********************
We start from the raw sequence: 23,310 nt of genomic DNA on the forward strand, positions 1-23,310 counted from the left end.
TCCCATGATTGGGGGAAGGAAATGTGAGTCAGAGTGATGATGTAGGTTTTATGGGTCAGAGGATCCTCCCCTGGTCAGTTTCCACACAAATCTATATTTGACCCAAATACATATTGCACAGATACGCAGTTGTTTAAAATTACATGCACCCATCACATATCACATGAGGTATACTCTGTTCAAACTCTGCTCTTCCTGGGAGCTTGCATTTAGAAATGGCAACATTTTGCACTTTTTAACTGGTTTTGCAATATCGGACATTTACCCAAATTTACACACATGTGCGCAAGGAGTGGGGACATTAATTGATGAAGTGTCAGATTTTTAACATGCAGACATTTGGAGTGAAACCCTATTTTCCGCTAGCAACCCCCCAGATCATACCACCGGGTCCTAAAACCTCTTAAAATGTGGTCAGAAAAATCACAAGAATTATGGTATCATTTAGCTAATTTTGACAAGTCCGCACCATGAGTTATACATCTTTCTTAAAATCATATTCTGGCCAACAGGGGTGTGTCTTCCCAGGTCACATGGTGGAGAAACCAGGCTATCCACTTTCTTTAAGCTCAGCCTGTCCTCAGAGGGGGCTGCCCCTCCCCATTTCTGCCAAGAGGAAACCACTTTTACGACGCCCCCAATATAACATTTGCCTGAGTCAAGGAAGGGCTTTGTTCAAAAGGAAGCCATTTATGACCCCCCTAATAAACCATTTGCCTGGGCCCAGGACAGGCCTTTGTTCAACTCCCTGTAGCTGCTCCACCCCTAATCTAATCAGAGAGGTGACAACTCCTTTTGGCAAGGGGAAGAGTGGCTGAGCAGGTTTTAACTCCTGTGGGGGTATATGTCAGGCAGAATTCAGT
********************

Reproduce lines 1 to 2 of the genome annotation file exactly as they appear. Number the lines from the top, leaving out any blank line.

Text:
We start from the raw sequence: 23,310 nt of genomic DNA on the forward strand, positions 1-23,310 counted from the left end.
TCCCATGATTGGGGGAAGGAAATGTGAGTCAGAGTGATGATGTAGGTTTTATGGGTCAGAGGATCCTCCCCTGGTCAGTTTCCACACAAATCTATATTTGACCCAAATACATATTGCACAGATACGCAGTTGTTTAAAATTACATGCACCCATCACATATCACATGAGGTATACTCTGTTCAAACTCTGCTCTTCCTGGGAGCTTGCATTTAGAAATGGCAACATTTTGCACTTTTTAACTGGTTTTGCAATATCGGACATTTACCCAAATTTACACACATGTGCGCAAGGAGTGGGGACATTAATTGATGAAGTGTCAGATTTTTAACATGCAGACATTTGGAGTGAAACCCTATTTTCCGCTAGCAACCCCCCAGATCATACCACCGGGTCCTAAAACCTCTTAAAATGTGGTCAGAAAAATCACAAGAATTATGGTATCATTTAGCTAATTTTGACAAGTCCGCACCATGAGTTATACATCTTTCTTAAAATCATATTCTGGCCAACAGGGGTGTGTCTTCCCAGGTCACATGGTGGAGAAACCAGGCTATCCACTTTCTTTAAGCTCAGCCTGTCCTCAGAGGGGGCTGCCCCTCCCCATTTCTGCCAAGAGGAAACCACTTTTACGACGCCCCCAATATAACATTTGCCTGAGTCAAGGAAGGGCTTTGTTCAAAAGGAAGCCATTTATGACCCCCCTAATAAACCATTTGCCTGGGCCCAGGACAGGCCTTTGTTCAACTCCCTGTAGCTGCTCCACCCCTAATCTAATCAGAGAGGTGACAACTCCTTTTGGCAAGGGGAAGAGTGGCTGAGCAGGTTTTAACTCCTGTGGGGGTATATGTCAGGCAGAATTCAGT